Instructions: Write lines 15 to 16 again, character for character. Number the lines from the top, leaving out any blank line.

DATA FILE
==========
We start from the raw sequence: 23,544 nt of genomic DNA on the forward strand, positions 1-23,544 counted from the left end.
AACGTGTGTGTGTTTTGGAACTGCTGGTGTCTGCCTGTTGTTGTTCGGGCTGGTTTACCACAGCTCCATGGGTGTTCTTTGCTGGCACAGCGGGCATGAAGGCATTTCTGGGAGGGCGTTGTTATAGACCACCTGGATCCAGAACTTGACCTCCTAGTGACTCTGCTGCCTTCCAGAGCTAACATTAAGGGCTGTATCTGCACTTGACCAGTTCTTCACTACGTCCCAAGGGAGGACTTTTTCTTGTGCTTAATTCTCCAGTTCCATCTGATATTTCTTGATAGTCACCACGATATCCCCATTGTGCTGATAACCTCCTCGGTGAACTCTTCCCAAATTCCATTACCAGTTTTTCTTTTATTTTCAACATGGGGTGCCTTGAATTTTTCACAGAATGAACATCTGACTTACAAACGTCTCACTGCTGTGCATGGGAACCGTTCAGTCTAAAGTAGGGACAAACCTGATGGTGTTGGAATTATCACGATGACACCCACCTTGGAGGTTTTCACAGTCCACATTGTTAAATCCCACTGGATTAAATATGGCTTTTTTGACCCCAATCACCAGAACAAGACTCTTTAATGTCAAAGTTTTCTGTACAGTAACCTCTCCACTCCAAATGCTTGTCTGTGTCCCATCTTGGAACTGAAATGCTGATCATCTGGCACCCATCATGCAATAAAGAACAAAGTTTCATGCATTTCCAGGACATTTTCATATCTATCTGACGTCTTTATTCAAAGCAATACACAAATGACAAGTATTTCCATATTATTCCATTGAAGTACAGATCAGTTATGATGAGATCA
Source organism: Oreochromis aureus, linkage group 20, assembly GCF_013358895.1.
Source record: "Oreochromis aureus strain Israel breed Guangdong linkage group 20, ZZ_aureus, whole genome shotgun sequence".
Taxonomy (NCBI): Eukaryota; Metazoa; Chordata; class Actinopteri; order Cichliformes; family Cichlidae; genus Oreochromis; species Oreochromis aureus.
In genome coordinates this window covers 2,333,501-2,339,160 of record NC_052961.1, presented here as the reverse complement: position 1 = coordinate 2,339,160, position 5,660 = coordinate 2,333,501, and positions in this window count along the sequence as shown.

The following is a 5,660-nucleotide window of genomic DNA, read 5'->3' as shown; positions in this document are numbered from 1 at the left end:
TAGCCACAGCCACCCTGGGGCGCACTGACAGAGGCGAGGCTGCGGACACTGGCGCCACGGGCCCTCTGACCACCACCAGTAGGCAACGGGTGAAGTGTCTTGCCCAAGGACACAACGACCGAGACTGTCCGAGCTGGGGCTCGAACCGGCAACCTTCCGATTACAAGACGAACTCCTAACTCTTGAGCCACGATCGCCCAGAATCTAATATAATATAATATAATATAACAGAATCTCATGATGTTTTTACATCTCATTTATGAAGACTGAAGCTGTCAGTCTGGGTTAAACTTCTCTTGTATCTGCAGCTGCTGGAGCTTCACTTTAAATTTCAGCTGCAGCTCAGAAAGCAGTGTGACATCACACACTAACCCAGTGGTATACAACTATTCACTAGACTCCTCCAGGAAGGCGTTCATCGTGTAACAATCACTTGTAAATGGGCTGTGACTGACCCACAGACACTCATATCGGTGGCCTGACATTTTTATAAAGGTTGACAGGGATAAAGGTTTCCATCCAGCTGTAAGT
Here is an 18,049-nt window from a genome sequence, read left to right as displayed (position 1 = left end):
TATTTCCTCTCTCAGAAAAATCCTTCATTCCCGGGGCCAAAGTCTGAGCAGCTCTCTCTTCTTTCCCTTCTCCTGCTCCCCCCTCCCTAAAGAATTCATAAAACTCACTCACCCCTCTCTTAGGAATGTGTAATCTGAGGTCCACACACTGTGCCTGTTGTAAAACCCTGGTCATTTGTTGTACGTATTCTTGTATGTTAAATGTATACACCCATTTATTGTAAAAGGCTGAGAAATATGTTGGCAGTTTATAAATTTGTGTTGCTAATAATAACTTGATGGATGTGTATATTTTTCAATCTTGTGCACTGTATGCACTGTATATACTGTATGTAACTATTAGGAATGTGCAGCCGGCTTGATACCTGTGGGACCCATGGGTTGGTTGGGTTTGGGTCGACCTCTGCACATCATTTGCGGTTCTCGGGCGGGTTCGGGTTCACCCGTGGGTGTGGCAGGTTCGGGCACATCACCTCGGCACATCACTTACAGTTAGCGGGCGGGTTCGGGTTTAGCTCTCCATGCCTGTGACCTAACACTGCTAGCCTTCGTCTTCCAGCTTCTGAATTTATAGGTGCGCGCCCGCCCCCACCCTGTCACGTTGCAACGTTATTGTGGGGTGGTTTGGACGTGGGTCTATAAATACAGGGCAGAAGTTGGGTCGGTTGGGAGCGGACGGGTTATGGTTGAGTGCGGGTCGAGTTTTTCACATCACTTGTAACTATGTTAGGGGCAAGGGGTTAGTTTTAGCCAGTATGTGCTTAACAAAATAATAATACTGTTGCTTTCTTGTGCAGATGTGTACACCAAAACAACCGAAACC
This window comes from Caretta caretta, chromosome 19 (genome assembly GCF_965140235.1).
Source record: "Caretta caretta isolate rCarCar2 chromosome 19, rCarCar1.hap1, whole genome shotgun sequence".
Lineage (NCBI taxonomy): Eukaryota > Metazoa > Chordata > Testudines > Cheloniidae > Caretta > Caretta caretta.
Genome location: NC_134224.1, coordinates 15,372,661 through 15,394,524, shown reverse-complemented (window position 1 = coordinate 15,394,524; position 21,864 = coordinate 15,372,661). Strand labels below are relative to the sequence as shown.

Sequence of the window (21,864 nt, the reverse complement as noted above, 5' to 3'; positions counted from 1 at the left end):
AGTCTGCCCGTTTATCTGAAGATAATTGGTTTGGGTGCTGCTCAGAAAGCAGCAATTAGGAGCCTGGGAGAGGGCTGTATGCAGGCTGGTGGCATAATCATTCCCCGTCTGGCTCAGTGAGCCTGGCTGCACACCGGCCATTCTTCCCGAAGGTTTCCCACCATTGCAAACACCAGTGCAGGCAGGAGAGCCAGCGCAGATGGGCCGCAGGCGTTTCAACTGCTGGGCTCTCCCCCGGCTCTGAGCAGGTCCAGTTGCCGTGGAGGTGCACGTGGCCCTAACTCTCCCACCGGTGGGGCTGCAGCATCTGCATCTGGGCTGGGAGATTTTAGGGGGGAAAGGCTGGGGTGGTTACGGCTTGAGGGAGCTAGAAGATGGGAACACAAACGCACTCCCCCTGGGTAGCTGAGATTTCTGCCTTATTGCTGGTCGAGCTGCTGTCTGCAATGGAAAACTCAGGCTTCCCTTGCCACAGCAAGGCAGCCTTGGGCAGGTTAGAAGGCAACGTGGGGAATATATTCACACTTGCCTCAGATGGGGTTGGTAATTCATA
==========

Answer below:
Sequence of the window (21,864 nt, the reverse complement as noted above, 5' to 3'; positions counted from 1 at the left end):
AGTCTGCCCGTTTATCTGAAGATAATTGGTTTGGGTGCTGCTCAGAAAGCAGCAATTAGGAGCCTGGGAGAGGGCTGTATGCAGGCTGGTGGCATAATCATTCCCCGTCTGGCTCAGTGAGCCTGGCTGCACACCGGCCATTCTTCCCGAAGGTTTCCCACCATTGCAAACACCAGTGCAGGCAGGAGAGCCAGCGCAGATGGGCCGCAGGCGTTTCAACTGCTGGGCTCTCCCCCGGCTCTGAGCAGGTCCAGTTGCCGTGGAGGTGCACGTGGCCCTAACTCTCCCACCGGTGGGGCTGCAGCATCTGCATCTGGGCTGGGAGATTTTAGGGGGGAAAGGCTGGGGTGGTTACGGCTTGAGGGAGCTAGAAGATGGGAACACAAACGCACTCCCCCTGGGTAGCTGAGATTTCTGCCTTATTGCTGGTCGAGCTGCTGTCTGCAATGGAAAACTCAGGCTTCCCTTGCCACAGCAAGGCAGCCTTGGGCAGGTTAGAAGGCAACGTGGGGAATATATTCACACTTGCCTCAGATGGGGTTGGTAATTCATA